Perennial weeds spread themselves through three main methods: self-seeding, layering and running roots.

Bullet-point lists are even easier to spin – just shuffle those bullets around until the order is completely different.

As before, it makes sense to include lots of these lists if you’re planning to spin your content.

Reorder paragraphs

It’s surprising how often you can reorder the paragraphs in a piece of text without substantively altering the meaning. You just have to take care that you don’t introduce any nonsense – for example, using a word repeatedly and then carefully explaining what it means, or saying ‘see below’ in the last line of an article. (Although, if we’re being brutal, neither of those will bother Google.)

Reordering paragraphs in conjunction with one or two other techniques is a quick, easy way to get big changes in your text for minimal time outlay. More than any other technique listed here, it’s worth tailoring your text for – in other words, writing your paragraphs in such a way that they can be reordered. That usually means breaking your content into clearly delineated ‘meaning modules’ and making sure your paragraphs follow that structure. Use headings to help you. For example, the tips in this article could easily be presented in any order without changing the meaning.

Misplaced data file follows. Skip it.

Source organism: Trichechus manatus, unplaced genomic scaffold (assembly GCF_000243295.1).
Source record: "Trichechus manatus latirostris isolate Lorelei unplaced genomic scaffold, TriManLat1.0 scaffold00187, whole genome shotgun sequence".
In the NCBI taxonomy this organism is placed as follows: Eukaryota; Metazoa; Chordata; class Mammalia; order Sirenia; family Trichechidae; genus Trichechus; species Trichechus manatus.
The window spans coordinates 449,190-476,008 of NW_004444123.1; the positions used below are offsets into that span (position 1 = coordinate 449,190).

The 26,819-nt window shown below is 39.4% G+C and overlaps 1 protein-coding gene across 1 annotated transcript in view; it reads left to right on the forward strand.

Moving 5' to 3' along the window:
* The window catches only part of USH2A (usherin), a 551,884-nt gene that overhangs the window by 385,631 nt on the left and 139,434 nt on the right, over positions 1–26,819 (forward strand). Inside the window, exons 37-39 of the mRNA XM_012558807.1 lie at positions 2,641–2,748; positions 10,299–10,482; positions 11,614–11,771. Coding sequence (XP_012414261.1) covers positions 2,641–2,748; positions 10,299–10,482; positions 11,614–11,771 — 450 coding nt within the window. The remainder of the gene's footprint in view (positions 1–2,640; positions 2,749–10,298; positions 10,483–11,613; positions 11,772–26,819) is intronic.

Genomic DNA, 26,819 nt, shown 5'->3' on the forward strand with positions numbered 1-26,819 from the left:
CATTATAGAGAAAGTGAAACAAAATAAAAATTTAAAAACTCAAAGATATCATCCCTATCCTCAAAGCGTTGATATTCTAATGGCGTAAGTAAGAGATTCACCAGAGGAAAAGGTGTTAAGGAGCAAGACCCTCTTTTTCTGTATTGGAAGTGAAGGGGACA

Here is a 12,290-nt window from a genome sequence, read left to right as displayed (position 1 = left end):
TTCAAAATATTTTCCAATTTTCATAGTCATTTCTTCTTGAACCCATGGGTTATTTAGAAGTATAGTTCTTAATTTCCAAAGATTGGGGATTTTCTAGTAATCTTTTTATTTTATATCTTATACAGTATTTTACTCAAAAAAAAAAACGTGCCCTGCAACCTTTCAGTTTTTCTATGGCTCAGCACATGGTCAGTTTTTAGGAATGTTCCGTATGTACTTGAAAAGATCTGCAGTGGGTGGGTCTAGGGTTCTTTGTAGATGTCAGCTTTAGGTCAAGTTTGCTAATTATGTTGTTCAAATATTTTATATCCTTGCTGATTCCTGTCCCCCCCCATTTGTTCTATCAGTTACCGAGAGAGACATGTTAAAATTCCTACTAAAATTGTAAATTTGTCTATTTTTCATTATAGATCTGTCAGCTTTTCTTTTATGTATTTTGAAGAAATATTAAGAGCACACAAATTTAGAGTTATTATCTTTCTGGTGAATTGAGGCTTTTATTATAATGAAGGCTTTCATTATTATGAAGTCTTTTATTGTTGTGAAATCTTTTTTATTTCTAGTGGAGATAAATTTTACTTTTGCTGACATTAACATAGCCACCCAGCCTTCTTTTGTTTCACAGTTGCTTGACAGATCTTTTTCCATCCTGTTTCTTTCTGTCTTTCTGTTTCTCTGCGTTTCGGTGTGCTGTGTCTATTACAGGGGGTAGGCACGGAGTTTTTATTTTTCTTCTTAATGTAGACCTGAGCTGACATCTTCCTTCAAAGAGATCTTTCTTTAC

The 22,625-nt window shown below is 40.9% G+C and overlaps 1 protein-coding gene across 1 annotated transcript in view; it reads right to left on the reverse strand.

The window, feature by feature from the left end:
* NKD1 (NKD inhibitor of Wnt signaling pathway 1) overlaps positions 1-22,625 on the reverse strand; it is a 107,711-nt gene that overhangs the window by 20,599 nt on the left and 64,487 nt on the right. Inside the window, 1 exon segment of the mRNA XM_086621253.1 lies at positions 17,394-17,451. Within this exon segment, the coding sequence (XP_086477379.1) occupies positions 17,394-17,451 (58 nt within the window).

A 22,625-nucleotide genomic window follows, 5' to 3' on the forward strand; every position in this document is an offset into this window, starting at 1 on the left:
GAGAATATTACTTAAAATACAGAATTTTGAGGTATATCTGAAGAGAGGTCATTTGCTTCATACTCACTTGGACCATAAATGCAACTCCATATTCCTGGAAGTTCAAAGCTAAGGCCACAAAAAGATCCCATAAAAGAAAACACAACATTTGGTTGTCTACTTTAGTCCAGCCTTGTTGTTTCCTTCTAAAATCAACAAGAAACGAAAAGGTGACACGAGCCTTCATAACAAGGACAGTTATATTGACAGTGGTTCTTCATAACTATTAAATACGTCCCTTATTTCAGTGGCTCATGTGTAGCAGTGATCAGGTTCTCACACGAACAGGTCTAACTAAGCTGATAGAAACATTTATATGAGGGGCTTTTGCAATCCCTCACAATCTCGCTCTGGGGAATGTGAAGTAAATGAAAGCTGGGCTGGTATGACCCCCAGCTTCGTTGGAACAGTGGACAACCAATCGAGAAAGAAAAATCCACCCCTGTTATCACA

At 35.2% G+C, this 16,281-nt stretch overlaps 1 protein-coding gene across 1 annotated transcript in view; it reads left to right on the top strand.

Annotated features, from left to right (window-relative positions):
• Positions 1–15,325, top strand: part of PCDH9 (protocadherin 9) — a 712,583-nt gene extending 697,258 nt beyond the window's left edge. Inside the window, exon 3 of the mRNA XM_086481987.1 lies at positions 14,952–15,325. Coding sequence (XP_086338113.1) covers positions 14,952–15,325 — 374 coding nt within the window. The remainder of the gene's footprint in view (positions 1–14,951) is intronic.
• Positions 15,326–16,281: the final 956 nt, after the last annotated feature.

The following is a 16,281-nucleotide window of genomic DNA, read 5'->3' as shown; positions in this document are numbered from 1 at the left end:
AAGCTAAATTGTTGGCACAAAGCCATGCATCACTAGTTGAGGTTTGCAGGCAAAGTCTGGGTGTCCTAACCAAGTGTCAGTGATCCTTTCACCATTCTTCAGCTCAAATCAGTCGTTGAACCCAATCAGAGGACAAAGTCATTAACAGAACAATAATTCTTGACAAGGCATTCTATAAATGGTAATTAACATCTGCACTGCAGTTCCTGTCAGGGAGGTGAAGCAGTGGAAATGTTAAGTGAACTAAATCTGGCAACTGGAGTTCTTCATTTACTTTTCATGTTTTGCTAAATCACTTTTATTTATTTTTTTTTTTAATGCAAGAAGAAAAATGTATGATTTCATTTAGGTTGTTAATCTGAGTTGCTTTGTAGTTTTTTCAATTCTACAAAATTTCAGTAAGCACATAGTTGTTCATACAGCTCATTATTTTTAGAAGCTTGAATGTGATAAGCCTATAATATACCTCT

Mix and match

The best way to get results with these technique is to mix it up. You’ll have to discover through trial and error what works for you, and what you find easiest and quickest to achieve. For example, you might go for a process like this:

  • Change title and summary/description
  • Rewrite first two paragraphs completely
  • Swap synonyms where possible
  • Rewrite last two sentences

That will almost certainly create enough difference for your new version to be regarded as unique.

A final check

When done, you can use Word’s ‘compare documents’ feature to highlight all the differences between the new version and the original, in a similar way to tracking changes. There’s no particular percentage of changed content to aim for (as with keyword density), so this is really just a quick visual confirmation that you’ve got a good level of difference throughout the document.